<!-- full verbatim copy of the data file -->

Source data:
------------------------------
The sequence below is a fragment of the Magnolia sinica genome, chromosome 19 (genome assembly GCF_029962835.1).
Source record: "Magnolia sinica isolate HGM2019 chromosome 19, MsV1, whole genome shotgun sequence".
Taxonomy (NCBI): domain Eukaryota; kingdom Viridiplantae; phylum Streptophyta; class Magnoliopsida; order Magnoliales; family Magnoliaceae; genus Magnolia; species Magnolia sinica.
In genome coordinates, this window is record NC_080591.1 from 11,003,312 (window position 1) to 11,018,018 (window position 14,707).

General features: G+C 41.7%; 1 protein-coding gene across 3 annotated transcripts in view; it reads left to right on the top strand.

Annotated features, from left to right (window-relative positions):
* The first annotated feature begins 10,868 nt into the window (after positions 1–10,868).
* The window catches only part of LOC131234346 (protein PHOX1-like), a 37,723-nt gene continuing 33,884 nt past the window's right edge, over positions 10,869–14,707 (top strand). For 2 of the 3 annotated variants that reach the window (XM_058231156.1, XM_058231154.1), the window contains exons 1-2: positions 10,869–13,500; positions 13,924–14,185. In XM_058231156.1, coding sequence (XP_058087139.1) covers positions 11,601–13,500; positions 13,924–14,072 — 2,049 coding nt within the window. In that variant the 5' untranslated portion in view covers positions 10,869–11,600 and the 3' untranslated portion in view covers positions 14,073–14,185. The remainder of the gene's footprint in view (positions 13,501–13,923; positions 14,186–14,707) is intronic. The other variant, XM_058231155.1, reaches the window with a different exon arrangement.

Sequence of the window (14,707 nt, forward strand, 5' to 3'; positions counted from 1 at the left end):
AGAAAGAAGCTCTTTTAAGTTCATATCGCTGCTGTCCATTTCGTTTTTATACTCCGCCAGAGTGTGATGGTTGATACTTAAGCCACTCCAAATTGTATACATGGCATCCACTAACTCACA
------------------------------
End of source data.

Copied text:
The sequence below is a fragment of the Magnolia sinica genome, chromosome 19 (genome assembly GCF_029962835.1).
Source record: "Magnolia sinica isolate HGM2019 chromosome 19, MsV1, whole genome shotgun sequence".
Taxonomy (NCBI): domain Eukaryota; kingdom Viridiplantae; phylum Streptophyta; class Magnoliopsida; order Magnoliales; family Magnoliaceae; genus Magnolia; species Magnolia sinica.
In genome coordinates, this window is record NC_080591.1 from 11,003,312 (window position 1) to 11,018,018 (window position 14,707).

General features: G+C 41.7%; 1 protein-coding gene across 3 annotated transcripts in view; it reads left to right on the top strand.

Annotated features, from left to right (window-relative positions):
* The first annotated feature begins 10,868 nt into the window (after positions 1–10,868).
* The window catches only part of LOC131234346 (protein PHOX1-like), a 37,723-nt gene continuing 33,884 nt past the window's right edge, over positions 10,869–14,707 (top strand). For 2 of the 3 annotated variants that reach the window (XM_058231156.1, XM_058231154.1), the window contains exons 1-2: positions 10,869–13,500; positions 13,924–14,185. In XM_058231156.1, coding sequence (XP_058087139.1) covers positions 11,601–13,500; positions 13,924–14,072 — 2,049 coding nt within the window. In that variant the 5' untranslated portion in view covers positions 10,869–11,600 and the 3' untranslated portion in view covers positions 14,073–14,185. The remainder of the gene's footprint in view (positions 13,501–13,923; positions 14,186–14,707) is intronic. The other variant, XM_058231155.1, reaches the window with a different exon arrangement.

Sequence of the window (14,707 nt, forward strand, 5' to 3'; positions counted from 1 at the left end):
AGAAAGAAGCTCTTTTAAGTTCATATCGCTGCTGTCCATTTCGTTTTTATACTCCGCCAGAGTGTGATGGTTGATACTTAAGCCACTCCAAATTGTATACATGGCATCCACTAACTCACA